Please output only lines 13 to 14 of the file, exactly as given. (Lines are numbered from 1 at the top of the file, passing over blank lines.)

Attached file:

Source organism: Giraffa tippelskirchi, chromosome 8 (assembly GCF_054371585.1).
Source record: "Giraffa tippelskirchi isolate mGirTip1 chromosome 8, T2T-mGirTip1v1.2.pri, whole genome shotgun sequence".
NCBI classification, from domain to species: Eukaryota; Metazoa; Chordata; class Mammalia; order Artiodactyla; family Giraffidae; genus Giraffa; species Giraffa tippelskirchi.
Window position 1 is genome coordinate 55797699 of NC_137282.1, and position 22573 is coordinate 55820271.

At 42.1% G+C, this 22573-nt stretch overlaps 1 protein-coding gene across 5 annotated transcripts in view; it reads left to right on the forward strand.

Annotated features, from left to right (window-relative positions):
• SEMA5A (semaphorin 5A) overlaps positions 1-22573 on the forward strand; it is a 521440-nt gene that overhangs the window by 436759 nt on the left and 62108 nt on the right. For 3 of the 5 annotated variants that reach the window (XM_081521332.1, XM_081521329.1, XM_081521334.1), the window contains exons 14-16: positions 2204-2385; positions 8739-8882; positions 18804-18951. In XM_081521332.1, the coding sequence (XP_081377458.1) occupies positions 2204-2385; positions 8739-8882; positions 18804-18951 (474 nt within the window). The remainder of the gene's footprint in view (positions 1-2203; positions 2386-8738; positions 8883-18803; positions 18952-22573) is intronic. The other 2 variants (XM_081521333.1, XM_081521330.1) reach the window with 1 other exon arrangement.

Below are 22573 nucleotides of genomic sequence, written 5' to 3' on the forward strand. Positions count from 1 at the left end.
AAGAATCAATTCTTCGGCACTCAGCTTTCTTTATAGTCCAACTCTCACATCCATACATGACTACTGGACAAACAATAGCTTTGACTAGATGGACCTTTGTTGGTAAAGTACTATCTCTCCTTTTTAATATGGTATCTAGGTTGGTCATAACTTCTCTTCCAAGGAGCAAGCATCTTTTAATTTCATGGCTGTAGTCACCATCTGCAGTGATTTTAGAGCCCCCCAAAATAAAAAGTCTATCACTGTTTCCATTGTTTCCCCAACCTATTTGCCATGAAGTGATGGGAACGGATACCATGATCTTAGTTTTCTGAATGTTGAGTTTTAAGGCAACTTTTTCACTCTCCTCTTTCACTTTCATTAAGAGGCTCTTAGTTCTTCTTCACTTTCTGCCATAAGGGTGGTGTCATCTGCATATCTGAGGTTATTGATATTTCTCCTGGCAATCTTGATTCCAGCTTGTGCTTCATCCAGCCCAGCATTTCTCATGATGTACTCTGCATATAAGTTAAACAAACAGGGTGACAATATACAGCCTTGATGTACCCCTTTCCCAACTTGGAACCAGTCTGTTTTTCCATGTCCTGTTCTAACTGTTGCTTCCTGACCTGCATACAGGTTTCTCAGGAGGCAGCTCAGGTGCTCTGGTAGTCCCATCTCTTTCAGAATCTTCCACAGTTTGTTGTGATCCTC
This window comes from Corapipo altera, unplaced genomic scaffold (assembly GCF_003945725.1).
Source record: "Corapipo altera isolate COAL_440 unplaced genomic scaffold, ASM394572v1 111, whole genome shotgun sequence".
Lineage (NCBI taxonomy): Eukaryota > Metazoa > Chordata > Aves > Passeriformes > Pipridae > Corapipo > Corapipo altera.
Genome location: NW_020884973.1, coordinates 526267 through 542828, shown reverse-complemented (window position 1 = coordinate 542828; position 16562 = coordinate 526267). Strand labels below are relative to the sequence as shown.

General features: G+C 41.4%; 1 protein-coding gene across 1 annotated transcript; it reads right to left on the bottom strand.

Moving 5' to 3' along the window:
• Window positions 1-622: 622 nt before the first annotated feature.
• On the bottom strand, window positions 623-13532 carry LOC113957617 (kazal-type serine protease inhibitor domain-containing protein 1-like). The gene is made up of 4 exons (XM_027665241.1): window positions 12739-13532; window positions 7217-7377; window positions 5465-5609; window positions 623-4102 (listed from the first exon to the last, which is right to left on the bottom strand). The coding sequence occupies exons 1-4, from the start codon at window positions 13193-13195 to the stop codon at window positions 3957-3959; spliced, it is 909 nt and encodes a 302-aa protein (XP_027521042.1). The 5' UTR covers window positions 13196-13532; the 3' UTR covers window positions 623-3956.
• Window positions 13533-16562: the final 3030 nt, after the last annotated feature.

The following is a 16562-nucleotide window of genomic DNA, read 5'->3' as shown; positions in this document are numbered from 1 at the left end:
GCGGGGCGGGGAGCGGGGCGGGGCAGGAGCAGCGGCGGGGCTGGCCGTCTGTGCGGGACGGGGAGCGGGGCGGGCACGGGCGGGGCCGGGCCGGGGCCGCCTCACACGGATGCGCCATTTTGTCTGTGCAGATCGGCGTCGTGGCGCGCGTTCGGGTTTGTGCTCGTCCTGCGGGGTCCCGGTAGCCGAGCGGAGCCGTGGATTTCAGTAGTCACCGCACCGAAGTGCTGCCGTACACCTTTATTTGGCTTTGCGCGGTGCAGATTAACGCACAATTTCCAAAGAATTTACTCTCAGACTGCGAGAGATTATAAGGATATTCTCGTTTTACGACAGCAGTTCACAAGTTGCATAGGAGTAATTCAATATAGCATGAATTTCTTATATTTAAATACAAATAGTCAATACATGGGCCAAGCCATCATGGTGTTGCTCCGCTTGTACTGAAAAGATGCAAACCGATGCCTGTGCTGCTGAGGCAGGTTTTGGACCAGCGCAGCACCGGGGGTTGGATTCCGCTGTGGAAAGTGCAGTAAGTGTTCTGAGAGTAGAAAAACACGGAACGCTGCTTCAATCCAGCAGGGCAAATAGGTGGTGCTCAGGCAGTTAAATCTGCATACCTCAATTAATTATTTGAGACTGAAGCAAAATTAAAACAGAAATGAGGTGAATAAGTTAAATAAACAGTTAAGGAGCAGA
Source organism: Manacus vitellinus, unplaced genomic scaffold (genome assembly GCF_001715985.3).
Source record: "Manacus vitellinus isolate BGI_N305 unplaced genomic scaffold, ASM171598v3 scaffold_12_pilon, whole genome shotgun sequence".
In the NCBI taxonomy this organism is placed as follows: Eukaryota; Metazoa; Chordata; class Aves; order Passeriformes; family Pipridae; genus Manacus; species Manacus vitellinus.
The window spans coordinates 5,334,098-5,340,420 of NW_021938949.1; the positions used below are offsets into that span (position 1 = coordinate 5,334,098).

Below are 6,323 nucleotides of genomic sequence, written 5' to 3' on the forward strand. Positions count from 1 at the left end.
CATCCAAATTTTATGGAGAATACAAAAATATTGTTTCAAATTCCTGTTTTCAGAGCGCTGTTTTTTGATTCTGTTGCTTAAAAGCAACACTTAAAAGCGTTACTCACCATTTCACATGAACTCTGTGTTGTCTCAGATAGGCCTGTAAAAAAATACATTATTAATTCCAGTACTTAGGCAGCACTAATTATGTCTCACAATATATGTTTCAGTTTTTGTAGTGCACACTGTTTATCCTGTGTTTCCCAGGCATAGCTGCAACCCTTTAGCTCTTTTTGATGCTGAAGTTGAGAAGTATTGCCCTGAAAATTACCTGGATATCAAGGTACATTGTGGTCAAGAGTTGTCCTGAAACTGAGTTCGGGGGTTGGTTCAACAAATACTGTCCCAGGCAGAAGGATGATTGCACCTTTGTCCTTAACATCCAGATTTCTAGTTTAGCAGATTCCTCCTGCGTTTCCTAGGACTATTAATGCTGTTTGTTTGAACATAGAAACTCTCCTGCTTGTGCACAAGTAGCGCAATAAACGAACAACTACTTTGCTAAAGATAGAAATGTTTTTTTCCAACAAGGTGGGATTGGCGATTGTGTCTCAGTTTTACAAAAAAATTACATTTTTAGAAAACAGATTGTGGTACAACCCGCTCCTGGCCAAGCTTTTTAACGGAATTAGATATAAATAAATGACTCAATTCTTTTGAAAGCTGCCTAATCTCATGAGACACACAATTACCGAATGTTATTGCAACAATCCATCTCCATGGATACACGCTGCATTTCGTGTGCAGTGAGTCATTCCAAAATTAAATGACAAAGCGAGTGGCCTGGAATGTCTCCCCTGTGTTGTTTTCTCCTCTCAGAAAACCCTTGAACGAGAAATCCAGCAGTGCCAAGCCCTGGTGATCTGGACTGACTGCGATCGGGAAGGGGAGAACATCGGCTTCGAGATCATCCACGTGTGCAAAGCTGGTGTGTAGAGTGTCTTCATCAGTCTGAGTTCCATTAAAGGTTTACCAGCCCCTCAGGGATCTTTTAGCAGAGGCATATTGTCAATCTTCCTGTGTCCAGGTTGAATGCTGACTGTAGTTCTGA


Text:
Genome location: NW_020884973.1, coordinates 526267 through 542828, shown reverse-complemented (window position 1 = coordinate 542828; position 16562 = coordinate 526267). Strand labels below are relative to the sequence as shown.

General features: G+C 41.4%; 1 protein-coding gene across 1 annotated transcript; it reads right to left on the bottom strand.